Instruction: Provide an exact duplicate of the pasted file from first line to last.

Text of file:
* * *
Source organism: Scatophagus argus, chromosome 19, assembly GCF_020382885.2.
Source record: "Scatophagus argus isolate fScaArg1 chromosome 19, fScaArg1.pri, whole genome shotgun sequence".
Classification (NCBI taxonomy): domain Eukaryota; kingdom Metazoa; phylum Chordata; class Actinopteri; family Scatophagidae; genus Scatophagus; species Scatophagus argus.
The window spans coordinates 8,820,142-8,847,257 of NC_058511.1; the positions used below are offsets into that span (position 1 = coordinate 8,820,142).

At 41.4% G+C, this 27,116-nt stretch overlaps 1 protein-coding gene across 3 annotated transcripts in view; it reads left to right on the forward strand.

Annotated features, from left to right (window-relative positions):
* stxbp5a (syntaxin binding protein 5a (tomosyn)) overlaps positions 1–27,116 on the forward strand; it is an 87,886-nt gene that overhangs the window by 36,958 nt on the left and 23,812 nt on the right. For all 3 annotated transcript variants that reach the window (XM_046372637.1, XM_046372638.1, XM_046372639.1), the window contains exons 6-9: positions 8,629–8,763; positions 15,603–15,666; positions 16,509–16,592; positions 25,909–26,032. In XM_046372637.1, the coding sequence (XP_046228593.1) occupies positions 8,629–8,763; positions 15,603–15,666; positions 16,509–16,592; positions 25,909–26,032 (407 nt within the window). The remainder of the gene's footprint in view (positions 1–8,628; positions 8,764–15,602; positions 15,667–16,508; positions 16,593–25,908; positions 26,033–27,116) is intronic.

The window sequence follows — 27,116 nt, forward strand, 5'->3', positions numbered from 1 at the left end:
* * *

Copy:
Source organism: Scatophagus argus, chromosome 19, assembly GCF_020382885.2.
Source record: "Scatophagus argus isolate fScaArg1 chromosome 19, fScaArg1.pri, whole genome shotgun sequence".
Classification (NCBI taxonomy): domain Eukaryota; kingdom Metazoa; phylum Chordata; class Actinopteri; family Scatophagidae; genus Scatophagus; species Scatophagus argus.
The window spans coordinates 8,820,142-8,847,257 of NC_058511.1; the positions used below are offsets into that span (position 1 = coordinate 8,820,142).

At 41.4% G+C, this 27,116-nt stretch overlaps 1 protein-coding gene across 3 annotated transcripts in view; it reads left to right on the forward strand.

Annotated features, from left to right (window-relative positions):
* stxbp5a (syntaxin binding protein 5a (tomosyn)) overlaps positions 1–27,116 on the forward strand; it is an 87,886-nt gene that overhangs the window by 36,958 nt on the left and 23,812 nt on the right. For all 3 annotated transcript variants that reach the window (XM_046372637.1, XM_046372638.1, XM_046372639.1), the window contains exons 6-9: positions 8,629–8,763; positions 15,603–15,666; positions 16,509–16,592; positions 25,909–26,032. In XM_046372637.1, the coding sequence (XP_046228593.1) occupies positions 8,629–8,763; positions 15,603–15,666; positions 16,509–16,592; positions 25,909–26,032 (407 nt within the window). The remainder of the gene's footprint in view (positions 1–8,628; positions 8,764–15,602; positions 15,667–16,508; positions 16,593–25,908; positions 26,033–27,116) is intronic.

The window sequence follows — 27,116 nt, forward strand, 5'->3', positions numbered from 1 at the left end: